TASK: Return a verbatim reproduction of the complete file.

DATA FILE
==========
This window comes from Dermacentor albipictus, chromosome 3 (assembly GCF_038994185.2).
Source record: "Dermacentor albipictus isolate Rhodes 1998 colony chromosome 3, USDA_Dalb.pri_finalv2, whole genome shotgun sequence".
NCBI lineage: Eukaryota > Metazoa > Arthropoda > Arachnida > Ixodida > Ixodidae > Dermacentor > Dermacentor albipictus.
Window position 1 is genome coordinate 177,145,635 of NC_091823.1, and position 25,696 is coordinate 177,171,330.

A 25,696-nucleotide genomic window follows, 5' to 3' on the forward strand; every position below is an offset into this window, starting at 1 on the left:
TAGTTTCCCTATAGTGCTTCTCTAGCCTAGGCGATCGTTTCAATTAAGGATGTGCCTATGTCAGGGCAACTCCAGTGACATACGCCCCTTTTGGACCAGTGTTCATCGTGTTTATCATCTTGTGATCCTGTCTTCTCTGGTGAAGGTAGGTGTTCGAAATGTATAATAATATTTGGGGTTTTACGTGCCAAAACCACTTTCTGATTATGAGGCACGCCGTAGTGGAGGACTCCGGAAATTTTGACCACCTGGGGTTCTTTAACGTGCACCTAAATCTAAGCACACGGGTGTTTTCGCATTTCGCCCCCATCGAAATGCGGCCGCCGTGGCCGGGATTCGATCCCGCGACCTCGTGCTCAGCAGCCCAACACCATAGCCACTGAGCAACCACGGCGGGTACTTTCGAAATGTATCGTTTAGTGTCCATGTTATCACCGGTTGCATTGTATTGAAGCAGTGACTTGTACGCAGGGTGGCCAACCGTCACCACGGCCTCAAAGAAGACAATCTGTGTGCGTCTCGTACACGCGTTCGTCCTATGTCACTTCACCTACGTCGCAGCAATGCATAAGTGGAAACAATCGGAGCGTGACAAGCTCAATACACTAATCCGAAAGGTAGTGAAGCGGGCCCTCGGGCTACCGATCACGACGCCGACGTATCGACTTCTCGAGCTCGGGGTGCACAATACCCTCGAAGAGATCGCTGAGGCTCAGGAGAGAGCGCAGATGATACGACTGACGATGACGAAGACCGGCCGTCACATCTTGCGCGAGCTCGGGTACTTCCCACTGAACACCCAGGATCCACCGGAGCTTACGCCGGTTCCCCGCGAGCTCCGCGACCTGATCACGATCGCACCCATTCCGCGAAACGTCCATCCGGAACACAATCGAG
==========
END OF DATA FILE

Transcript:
This window comes from Dermacentor albipictus, chromosome 3 (assembly GCF_038994185.2).
Source record: "Dermacentor albipictus isolate Rhodes 1998 colony chromosome 3, USDA_Dalb.pri_finalv2, whole genome shotgun sequence".
NCBI lineage: Eukaryota > Metazoa > Arthropoda > Arachnida > Ixodida > Ixodidae > Dermacentor > Dermacentor albipictus.
Window position 1 is genome coordinate 177,145,635 of NC_091823.1, and position 25,696 is coordinate 177,171,330.

A 25,696-nucleotide genomic window follows, 5' to 3' on the forward strand; every position below is an offset into this window, starting at 1 on the left:
TAGTTTCCCTATAGTGCTTCTCTAGCCTAGGCGATCGTTTCAATTAAGGATGTGCCTATGTCAGGGCAACTCCAGTGACATACGCCCCTTTTGGACCAGTGTTCATCGTGTTTATCATCTTGTGATCCTGTCTTCTCTGGTGAAGGTAGGTGTTCGAAATGTATAATAATATTTGGGGTTTTACGTGCCAAAACCACTTTCTGATTATGAGGCACGCCGTAGTGGAGGACTCCGGAAATTTTGACCACCTGGGGTTCTTTAACGTGCACCTAAATCTAAGCACACGGGTGTTTTCGCATTTCGCCCCCATCGAAATGCGGCCGCCGTGGCCGGGATTCGATCCCGCGACCTCGTGCTCAGCAGCCCAACACCATAGCCACTGAGCAACCACGGCGGGTACTTTCGAAATGTATCGTTTAGTGTCCATGTTATCACCGGTTGCATTGTATTGAAGCAGTGACTTGTACGCAGGGTGGCCAACCGTCACCACGGCCTCAAAGAAGACAATCTGTGTGCGTCTCGTACACGCGTTCGTCCTATGTCACTTCACCTACGTCGCAGCAATGCATAAGTGGAAACAATCGGAGCGTGACAAGCTCAATACACTAATCCGAAAGGTAGTGAAGCGGGCCCTCGGGCTACCGATCACGACGCCGACGTATCGACTTCTCGAGCTCGGGGTGCACAATACCCTCGAAGAGATCGCTGAGGCTCAGGAGAGAGCGCAGATGATACGACTGACGATGACGAAGACCGGCCGTCACATCTTGCGCGAGCTCGGGTACTTCCCACTGAACACCCAGGATCCACCGGAGCTTACGCCGGTTCCCCGCGAGCTCCGCGACCTGATCACGATCGCACCCATTCCGCGAAACGTCCATCCGGAACACAATCGAG